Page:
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Mildew in the basement.

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  • Mildew in the basement.

    As mentioned in a previous post i just bought a home. Ive noticed that my basement has a mildew smell. Its below ground level and looks like it once had a problem with flooding. What is the best way to remove the faint order of mildew? Should i bleach the floor or put in a air filter?

  • #2
    Did you also have a radon test done in the basement? I'd do that first, but you may need an air filter and a dehumidifier. Also, if there's a lot of seepage (you'll know with spring rains) if you have to have a pump. I had one old house with a basement that seeped, but it wasn't bad enough to put in special equipment. But it had windows and a door to the outside so I could also let it dry out on warmer days.

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    • #3
      Whats a radon test and why do i need one? Where do i get one? Ive never heard of that before.

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      • #4
        Radon is a nasty element that's prevalent in some areas of the country and not in others. Often, the test for it is part of the inspection of the house when the water supply is tested as a part of environmental things.
        YOu can buy kits and have it done. Again, it depends on part of the country.

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        • #5
          palefrost, is it possible to get a surveyor in? Obviously, I have no idea of whether there's an issue or not - but if there is a damp problem then the sooner its identified and treated then the better for all.

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          • #6
            Radon is a natural gas that is produced when uranuim decays and becomes radium - when radium decays it becomes radon.It has no taste,
            smell or colour. It only becomes dangerous when high concentration levels build up in enclosed spaces.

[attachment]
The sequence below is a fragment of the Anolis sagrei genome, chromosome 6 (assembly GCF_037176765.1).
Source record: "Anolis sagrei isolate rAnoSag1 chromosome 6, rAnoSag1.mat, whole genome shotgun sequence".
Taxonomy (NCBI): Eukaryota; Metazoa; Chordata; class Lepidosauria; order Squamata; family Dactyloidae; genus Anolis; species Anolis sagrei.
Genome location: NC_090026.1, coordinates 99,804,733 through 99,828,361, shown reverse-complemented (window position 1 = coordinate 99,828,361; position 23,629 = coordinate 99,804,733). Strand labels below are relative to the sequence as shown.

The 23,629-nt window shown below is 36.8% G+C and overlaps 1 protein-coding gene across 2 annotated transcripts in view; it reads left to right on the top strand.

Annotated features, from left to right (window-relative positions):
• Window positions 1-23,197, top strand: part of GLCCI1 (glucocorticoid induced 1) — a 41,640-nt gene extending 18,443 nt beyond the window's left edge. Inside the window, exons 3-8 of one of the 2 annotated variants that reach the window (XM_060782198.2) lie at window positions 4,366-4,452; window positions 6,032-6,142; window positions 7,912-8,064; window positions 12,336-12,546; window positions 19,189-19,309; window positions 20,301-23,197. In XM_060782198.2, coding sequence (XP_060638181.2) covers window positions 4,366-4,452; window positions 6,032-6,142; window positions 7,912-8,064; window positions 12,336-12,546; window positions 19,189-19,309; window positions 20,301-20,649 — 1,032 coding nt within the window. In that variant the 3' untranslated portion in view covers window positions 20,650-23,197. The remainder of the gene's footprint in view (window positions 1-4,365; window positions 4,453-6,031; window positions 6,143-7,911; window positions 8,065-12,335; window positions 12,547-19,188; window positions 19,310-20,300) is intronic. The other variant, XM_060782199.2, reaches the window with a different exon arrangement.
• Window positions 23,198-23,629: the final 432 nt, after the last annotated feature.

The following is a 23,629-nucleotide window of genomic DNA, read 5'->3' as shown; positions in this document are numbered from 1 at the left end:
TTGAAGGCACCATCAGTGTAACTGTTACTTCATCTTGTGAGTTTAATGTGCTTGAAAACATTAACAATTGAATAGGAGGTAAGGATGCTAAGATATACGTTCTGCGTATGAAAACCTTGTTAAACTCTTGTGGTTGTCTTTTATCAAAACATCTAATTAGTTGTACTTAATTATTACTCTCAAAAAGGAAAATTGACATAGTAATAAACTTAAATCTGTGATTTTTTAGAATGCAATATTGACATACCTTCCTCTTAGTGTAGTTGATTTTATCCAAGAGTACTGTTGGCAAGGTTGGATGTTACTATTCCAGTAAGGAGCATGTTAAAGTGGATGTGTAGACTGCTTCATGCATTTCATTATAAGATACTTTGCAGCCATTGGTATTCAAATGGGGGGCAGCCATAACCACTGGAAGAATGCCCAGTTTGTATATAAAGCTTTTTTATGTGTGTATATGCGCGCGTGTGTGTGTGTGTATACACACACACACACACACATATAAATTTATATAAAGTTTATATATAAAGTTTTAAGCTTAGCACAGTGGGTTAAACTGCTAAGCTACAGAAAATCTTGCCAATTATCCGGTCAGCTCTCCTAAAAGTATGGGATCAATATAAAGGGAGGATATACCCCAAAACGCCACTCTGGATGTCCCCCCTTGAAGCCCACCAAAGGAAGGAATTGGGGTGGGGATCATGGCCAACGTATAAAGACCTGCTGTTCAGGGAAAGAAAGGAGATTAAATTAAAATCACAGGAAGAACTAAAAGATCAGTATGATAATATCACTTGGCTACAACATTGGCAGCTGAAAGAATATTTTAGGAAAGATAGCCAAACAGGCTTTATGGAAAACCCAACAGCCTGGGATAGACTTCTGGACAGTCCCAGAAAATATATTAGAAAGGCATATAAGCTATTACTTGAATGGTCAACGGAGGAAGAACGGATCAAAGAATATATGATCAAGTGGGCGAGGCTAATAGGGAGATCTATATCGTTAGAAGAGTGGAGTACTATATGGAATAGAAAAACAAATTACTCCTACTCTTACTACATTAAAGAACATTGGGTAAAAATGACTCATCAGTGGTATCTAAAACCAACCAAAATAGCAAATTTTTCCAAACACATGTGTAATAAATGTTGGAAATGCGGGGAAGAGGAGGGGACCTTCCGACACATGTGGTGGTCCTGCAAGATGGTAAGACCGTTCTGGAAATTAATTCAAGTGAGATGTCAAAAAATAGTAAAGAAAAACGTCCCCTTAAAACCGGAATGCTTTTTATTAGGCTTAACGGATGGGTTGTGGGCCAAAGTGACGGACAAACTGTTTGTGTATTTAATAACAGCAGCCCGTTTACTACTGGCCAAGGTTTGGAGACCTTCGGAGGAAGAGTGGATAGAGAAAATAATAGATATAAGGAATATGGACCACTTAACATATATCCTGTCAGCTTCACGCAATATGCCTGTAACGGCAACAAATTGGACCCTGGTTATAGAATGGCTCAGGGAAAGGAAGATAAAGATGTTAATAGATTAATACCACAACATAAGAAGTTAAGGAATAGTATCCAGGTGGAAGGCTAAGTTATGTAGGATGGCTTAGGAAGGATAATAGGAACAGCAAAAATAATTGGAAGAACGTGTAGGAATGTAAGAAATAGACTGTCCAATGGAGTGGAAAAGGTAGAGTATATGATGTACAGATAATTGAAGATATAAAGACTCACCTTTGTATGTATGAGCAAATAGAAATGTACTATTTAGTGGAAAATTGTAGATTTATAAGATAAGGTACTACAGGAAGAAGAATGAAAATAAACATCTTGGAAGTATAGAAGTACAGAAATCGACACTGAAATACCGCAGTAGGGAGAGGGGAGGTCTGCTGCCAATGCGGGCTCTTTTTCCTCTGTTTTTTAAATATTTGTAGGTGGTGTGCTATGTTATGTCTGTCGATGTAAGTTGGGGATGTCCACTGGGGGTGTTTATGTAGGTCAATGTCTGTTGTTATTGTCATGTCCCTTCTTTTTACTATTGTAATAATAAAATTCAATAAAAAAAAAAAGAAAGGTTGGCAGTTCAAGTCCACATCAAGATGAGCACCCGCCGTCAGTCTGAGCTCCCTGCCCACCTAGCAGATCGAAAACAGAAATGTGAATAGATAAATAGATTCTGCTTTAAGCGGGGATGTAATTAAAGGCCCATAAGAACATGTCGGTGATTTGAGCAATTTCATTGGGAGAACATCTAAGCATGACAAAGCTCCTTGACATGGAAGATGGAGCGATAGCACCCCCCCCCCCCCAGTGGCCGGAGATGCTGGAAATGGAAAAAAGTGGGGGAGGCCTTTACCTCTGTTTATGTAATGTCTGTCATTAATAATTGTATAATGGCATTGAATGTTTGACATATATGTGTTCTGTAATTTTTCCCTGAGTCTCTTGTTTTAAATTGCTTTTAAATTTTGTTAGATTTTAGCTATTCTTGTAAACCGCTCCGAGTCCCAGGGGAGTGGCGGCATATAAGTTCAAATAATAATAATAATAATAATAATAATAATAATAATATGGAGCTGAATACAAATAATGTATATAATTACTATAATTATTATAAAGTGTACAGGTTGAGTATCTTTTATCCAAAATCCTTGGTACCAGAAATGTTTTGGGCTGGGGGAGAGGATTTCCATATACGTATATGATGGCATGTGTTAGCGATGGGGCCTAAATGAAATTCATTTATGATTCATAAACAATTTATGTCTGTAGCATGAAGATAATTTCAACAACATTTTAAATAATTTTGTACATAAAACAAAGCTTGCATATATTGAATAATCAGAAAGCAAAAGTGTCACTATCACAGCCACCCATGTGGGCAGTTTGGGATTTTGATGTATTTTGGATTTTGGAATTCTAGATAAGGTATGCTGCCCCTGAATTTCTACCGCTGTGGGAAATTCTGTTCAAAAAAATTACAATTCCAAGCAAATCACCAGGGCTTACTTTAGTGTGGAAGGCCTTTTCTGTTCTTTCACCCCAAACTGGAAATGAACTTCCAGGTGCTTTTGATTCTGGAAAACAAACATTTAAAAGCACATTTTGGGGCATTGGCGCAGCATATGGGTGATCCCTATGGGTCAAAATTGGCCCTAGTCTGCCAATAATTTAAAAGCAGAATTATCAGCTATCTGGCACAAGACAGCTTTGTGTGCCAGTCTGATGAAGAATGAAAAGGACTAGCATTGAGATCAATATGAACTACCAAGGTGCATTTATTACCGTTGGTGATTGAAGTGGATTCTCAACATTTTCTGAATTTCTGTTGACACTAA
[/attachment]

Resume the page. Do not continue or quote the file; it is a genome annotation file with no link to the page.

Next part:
Your problem is more likely to a culmination of problems that you have alreadt recognised - below ground level, staining etc. Basements can be tanked to prevent moisture ingress but is expensive. If the space is not used for living area, try and ventilate as much as possible, naturally or mechanically. A good air flow tends to raise the moistute level to an acceptable level.

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            • #7
              That's the key, Tick ...ventilation. One house I bought had a high radon level in the basement, but even the radon testor said he realized the house had been closed up and not lived in for a couple of years. Sure enough, with just a little ventilation, we had it tested six months later and the level wasn't a problem.

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              • #8
                It's a good idea to react on that problem as soon as possible. These biological contaminants can cause health problems. Scientists call these airborne contaminants bioaerosols.

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                • #9
                  Radon builds up slowly, and without ventilation, yes, it can cause problems ...but a small amount doesn't usually bother people. I think we have to worry some about these bioaerosols, but within reason.

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